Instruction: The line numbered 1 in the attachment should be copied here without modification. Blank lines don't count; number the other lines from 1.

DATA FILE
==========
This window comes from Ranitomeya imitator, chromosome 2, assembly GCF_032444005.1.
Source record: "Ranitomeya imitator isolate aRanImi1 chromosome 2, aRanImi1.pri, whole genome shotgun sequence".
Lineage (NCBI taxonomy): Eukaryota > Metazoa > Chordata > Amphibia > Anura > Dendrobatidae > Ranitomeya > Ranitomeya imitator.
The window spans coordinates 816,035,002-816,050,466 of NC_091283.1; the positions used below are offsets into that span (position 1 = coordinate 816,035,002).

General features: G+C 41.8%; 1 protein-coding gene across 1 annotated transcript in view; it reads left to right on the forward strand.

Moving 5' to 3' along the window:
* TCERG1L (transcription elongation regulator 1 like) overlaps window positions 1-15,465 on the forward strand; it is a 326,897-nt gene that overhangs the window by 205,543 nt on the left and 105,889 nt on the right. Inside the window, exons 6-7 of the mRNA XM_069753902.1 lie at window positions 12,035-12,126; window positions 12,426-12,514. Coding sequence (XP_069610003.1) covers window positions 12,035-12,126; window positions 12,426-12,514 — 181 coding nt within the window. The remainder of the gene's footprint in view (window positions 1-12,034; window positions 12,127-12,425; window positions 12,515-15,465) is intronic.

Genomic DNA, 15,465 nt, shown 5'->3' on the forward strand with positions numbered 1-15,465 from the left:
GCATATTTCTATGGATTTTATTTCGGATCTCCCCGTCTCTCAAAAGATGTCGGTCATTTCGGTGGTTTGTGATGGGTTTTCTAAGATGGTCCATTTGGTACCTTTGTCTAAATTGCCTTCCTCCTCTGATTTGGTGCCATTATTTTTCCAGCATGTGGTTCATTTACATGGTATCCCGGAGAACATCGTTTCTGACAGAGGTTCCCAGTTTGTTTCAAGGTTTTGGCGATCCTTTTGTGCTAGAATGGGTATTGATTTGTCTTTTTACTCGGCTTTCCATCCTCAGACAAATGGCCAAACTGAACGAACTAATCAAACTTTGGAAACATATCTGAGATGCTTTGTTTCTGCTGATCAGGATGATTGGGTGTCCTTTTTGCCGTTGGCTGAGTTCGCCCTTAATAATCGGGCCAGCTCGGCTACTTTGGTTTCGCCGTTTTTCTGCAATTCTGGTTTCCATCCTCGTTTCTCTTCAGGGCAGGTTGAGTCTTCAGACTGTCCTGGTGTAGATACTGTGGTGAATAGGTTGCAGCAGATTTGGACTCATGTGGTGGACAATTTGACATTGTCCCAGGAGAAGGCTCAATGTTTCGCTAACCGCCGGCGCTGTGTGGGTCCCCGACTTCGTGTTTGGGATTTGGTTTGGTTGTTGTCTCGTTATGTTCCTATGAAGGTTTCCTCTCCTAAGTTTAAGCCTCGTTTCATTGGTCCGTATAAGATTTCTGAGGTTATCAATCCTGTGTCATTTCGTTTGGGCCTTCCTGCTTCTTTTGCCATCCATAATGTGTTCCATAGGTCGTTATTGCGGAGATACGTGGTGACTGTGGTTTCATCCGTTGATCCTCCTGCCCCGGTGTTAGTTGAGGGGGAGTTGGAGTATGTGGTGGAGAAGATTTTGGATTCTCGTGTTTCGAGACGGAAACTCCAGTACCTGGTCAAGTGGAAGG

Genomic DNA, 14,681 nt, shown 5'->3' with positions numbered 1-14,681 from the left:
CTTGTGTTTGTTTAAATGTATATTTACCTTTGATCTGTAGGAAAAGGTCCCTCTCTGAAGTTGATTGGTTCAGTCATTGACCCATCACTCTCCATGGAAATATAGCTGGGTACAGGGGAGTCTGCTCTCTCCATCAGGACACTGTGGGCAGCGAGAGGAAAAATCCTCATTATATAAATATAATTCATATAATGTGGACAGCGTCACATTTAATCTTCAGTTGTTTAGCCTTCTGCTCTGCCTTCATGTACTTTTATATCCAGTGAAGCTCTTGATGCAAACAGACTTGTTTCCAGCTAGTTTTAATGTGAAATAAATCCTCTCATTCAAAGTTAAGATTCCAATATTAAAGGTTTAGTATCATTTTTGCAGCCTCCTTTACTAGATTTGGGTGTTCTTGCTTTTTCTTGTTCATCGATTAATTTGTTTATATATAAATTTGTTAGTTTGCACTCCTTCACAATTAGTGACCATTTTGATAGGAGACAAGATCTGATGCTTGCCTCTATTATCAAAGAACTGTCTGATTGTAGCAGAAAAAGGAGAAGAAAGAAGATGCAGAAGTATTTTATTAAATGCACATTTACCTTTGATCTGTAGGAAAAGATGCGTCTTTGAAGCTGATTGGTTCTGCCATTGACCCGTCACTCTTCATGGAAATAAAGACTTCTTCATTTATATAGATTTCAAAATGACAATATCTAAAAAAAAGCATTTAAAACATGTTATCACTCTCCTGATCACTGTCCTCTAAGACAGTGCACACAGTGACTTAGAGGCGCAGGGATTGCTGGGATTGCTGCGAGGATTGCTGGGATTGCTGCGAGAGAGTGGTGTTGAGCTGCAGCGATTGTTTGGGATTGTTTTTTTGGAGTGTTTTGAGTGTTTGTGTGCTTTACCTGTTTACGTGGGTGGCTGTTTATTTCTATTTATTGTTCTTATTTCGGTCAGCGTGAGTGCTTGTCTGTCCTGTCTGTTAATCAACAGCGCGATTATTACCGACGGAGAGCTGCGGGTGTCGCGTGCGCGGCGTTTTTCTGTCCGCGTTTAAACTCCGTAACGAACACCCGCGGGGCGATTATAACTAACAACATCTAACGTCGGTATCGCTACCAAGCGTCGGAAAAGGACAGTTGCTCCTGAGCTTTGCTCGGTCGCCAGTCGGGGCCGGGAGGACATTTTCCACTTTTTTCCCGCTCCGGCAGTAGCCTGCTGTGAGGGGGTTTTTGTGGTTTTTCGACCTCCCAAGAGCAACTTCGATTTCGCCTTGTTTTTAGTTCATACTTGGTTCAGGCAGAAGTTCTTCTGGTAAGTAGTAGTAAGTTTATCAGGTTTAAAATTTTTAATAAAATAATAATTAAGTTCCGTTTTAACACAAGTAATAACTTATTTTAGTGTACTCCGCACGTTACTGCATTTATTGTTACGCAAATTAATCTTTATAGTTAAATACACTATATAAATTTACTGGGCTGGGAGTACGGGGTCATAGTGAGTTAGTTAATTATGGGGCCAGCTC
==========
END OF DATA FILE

This window comes from Ranitomeya imitator, chromosome 2, assembly GCF_032444005.1.